The Chinese and Japanese influences are everywhere. Assembly halls for the various chinese congregations dot the town and most can be visited as part of a ticket. The most noticeable Japanese structure is the japanese covered bridge that actually contains a shrine as well as statues that may (depending on who you ask) represent the years of its construction. It’s all undeniably touristy but in a mostly satisfying way as the town charges admission (though it’s mostly honour system unless you actively enter a hall) to help with the upkeep, and it’s all in celebration of the heritage of th eplace. Hotels are all outside the zone as well though mine was satisfyingly close in order to be able to hop in and out for meals.
I spent that first day mostly exploring, doing my initial fitting as well as finding a tour for the following day. Lunch was at a neat little restaurant in the ancient town where disadvantaged/homeless youths receive training in cooking and serving. Here I continued my burgeoning tradition of trying every regional noodle specialty with the local Cao Lau. Tradition dictates that the noodles be made from/boiled in water from a specific well in Hoi An and that they be soaked in a solution made from the ash of a certain tree(s) from the islands just off the coast. As such you can’t get ‘true’ Cao Lau anywhere else. This results in really chewy textured noodles which are then served with a porky broth, sliced five spiced pork and fried noodle squares as well as a heap of herbs and lettuce. It’s a delicious combo.
Moving to Hoi An had been a straight shot south and it’s more or less at the start of ‘south’ vietnam. As such the temperature had shot up from the cooler muggy days in Ha Noi and Ha Long and it was around 30C. This wasn’t quite as much of a brick wall as the trip to Bangkok a few years back but it was still hot for someone still in winter mode. So with everything else done I grabbed some cider at the store, took my laundry into a nice lady down the lane from the hotel and took a quick swim in the hotel’s frigid pool before relaxing with a book.
Around six I headed back out to check out the night market but on the way was absolutely blown away by the sheer number of beautiful lanterns that were now lit. I had obviously seen them during the day but I never expected most of them to be lit up. Adding to the colour explosion were the boats docked along the riverfront absolutely covered in lanterns lit with LEDs. I don’t think the photos really convey the true effect of the explosion of colours but here’s the best I can do:
Unfortunately the night market was disappointingly food light. Mostly banh mi and banana pancake carts. I had been hoping for one of the sprung up food court style areas common at the thai night markets. That said it was still entertaining and in the end I grabbed a stool upstairs at one of the restaurants lining the street and listened to a very odd band playing very eclectic cover versions of Creed and Pink Floyd and Coldplay while the crowds wandered by. At one point as I waited for my food it started to drizzle and it was shocking how quickly every vendor pulled out a box of ponchos to sell. I’d brought my raincoat with me but the rain was so light (and basically finished by the time I was walking back) that I didn’t bother.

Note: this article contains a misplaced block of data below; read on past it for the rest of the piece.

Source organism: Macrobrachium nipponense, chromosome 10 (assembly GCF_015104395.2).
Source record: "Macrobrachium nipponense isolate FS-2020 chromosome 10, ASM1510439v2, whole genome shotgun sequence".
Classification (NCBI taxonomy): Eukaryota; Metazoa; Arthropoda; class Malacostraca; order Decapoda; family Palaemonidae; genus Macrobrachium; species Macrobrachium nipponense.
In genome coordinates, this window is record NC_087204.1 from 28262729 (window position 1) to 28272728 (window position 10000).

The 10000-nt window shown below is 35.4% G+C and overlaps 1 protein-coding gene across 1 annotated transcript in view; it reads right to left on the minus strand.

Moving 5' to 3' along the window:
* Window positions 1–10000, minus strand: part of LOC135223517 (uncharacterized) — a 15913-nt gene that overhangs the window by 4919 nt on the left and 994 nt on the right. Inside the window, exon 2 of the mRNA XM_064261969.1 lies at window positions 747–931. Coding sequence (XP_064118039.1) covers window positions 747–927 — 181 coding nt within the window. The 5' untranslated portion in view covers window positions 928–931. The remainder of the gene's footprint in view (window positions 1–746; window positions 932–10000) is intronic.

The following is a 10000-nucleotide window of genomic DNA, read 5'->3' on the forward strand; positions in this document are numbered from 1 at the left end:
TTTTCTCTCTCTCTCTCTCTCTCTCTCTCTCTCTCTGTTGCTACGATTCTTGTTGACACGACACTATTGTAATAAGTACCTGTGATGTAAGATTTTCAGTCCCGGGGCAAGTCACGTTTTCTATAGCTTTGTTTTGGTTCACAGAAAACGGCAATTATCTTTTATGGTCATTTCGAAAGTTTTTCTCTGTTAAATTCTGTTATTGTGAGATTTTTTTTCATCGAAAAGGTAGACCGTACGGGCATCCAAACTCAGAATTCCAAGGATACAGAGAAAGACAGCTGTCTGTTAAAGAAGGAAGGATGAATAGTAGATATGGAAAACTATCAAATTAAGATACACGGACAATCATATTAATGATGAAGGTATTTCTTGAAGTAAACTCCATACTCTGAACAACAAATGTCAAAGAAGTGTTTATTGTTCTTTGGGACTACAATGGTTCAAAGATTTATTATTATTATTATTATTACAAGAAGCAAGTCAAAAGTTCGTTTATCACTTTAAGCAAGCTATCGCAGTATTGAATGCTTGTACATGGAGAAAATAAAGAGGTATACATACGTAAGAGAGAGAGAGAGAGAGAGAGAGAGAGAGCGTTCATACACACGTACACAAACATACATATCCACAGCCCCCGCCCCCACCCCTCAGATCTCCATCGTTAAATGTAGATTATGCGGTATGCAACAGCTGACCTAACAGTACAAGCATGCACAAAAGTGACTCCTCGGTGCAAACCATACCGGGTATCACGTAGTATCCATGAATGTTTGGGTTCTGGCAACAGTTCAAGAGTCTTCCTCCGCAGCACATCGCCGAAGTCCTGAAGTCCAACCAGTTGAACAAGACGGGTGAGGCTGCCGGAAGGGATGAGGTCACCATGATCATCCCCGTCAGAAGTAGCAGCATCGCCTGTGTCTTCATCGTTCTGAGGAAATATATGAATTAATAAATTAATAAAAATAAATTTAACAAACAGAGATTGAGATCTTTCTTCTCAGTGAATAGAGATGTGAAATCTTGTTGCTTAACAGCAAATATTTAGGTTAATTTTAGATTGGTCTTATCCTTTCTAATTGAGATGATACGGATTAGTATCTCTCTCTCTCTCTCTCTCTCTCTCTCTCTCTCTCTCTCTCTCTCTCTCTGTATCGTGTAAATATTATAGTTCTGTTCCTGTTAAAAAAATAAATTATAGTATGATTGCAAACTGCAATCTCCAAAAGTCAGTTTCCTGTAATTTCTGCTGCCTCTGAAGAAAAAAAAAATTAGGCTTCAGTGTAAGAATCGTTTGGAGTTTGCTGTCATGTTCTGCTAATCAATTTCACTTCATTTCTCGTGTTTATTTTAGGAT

The action on the other side of the river was definitely a bit more hopping but I had an early morning so I walked back to the hotel as everything was shutting down. One interesting thing to see as I walked back just outside of the ancient town was in just how many of the more modern shophouses the family was sitting down inside the store to eat their evening meal. I suppose it makes sense as that’s their largest room, but it surprised me how many of these places were essentially staying open while they did this. Having this in the back of my head on the other nights in town you could definitely hear people doing the same in some of the closed shops as well.
Day Two in Hoi An started early. A quick stop at the hotel’s excellent (included!) breakfast for some eggs, a croissant and some dumplings. Today’s agenda was a tour out to the local-ish ruins of a sanctuary of the Cham people. The Champa kingdom of the era of these temples were a people with strong ties to India via trade and who adopted hinduism and sanskrit. Their temples are very much in the same vein as Angkor Wat et al and were rediscovered by the French during the colonial era. Unfortunately the area also sheltered a Viet Cong base during the war and was bombed significantly by the USAF. To this day the surrounding jungle remains unsafe due to potentially unexploded ordnance and land mines. Preservation work is also ongoing with various international cooperation projects helping out the Vietnamese government.